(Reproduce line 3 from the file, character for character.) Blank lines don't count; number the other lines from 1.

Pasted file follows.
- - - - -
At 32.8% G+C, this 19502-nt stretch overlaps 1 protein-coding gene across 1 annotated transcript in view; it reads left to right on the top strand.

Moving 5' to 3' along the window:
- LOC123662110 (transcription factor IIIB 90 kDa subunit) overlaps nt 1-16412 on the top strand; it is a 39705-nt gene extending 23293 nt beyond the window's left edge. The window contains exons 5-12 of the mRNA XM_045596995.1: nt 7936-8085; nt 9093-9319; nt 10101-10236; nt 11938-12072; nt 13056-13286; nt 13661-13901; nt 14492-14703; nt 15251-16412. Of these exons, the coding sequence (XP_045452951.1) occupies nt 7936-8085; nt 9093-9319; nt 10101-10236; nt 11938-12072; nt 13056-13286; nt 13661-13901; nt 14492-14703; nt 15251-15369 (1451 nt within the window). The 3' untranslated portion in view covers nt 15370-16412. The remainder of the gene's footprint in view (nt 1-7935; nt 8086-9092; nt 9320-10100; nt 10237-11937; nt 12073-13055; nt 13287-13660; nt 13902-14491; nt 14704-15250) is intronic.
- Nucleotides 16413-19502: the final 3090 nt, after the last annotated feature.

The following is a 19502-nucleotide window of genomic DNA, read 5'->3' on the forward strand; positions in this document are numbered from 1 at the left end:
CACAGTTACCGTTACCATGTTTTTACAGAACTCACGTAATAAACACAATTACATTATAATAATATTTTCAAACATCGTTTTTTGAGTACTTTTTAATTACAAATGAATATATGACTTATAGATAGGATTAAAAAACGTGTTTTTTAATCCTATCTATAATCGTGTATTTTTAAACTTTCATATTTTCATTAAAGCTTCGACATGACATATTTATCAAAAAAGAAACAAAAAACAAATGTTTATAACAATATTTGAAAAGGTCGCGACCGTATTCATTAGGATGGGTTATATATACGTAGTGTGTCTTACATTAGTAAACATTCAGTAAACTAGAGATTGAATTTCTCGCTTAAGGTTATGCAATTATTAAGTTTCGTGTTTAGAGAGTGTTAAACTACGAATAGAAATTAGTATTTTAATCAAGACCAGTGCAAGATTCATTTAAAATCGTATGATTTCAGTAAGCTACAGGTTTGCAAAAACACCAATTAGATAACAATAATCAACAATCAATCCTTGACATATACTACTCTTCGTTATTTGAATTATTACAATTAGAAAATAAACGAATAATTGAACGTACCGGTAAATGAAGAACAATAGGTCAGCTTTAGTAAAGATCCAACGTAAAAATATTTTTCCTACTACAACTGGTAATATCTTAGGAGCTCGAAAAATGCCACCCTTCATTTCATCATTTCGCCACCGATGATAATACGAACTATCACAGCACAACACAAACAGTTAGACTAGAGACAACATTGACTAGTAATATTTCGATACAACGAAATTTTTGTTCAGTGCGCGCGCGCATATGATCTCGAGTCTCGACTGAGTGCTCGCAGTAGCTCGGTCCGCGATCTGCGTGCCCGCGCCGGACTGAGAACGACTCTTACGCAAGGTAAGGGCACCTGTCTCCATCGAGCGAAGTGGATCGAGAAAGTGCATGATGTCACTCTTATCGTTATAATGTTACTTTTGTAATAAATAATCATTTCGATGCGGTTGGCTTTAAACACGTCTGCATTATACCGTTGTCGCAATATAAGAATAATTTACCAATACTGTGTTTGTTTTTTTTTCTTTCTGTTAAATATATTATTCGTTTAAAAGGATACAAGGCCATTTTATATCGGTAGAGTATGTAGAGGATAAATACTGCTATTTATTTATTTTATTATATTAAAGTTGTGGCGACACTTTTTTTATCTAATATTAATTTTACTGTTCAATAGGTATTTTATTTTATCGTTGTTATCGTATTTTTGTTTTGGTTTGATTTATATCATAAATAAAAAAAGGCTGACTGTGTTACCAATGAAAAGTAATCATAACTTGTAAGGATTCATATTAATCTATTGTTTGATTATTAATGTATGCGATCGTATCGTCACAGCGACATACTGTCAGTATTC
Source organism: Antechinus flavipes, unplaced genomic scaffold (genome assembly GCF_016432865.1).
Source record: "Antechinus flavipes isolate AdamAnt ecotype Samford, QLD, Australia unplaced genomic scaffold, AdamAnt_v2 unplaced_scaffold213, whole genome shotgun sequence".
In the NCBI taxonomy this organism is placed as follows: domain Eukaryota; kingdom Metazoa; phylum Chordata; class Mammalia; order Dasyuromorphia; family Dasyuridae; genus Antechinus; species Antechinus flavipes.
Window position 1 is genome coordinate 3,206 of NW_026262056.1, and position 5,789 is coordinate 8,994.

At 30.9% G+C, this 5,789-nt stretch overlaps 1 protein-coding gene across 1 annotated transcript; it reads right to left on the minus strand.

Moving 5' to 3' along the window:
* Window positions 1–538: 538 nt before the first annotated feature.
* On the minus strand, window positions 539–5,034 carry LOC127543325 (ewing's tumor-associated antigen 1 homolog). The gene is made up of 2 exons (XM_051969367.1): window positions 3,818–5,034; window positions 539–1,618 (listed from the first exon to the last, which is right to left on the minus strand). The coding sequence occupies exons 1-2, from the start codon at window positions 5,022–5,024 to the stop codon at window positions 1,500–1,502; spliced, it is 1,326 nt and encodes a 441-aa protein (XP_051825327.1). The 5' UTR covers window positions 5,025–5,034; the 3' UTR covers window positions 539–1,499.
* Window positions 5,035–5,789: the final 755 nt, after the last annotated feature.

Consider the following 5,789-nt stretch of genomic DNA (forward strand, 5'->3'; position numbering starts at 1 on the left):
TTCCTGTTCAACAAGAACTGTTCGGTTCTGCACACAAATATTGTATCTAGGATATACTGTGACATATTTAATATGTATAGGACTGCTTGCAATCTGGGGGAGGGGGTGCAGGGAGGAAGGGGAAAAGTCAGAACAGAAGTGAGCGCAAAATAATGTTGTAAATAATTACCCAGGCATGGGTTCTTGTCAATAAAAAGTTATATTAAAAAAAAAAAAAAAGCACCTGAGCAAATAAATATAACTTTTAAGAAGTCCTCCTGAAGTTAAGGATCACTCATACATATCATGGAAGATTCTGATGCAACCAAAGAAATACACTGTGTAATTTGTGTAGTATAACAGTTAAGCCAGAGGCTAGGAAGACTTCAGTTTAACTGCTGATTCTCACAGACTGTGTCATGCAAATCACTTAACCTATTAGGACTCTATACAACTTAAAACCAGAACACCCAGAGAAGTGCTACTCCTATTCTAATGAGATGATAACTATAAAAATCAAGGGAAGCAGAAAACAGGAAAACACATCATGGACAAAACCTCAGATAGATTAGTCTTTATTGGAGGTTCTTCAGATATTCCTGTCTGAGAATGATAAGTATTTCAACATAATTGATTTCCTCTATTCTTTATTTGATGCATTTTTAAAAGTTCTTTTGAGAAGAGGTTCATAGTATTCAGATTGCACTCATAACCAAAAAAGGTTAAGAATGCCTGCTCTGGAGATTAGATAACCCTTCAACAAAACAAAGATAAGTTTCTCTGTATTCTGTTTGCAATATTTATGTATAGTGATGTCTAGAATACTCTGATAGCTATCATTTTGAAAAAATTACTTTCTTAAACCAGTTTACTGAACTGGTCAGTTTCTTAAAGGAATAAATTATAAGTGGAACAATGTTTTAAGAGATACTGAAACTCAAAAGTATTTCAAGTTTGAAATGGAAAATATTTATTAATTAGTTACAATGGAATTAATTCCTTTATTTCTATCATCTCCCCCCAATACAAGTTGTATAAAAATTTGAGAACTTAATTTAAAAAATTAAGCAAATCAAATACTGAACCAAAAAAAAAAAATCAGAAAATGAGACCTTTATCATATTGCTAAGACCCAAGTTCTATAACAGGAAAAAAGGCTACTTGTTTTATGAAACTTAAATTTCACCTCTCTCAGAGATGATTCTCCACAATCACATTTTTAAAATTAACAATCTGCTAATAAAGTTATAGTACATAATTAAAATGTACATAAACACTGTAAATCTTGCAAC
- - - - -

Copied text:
- LOC123662110 (transcription factor IIIB 90 kDa subunit) overlaps nt 1-16412 on the top strand; it is a 39705-nt gene extending 23293 nt beyond the window's left edge. The window contains exons 5-12 of the mRNA XM_045596995.1: nt 7936-8085; nt 9093-9319; nt 10101-10236; nt 11938-12072; nt 13056-13286; nt 13661-13901; nt 14492-14703; nt 15251-16412. Of these exons, the coding sequence (XP_045452951.1) occupies nt 7936-8085; nt 9093-9319; nt 10101-10236; nt 11938-12072; nt 13056-13286; nt 13661-13901; nt 14492-14703; nt 15251-15369 (1451 nt within the window). The 3' untranslated portion in view covers nt 15370-16412. The remainder of the gene's footprint in view (nt 1-7935; nt 8086-9092; nt 9320-10100; nt 10237-11937; nt 12073-13055; nt 13287-13660; nt 13902-14491; nt 14704-15250) is intronic.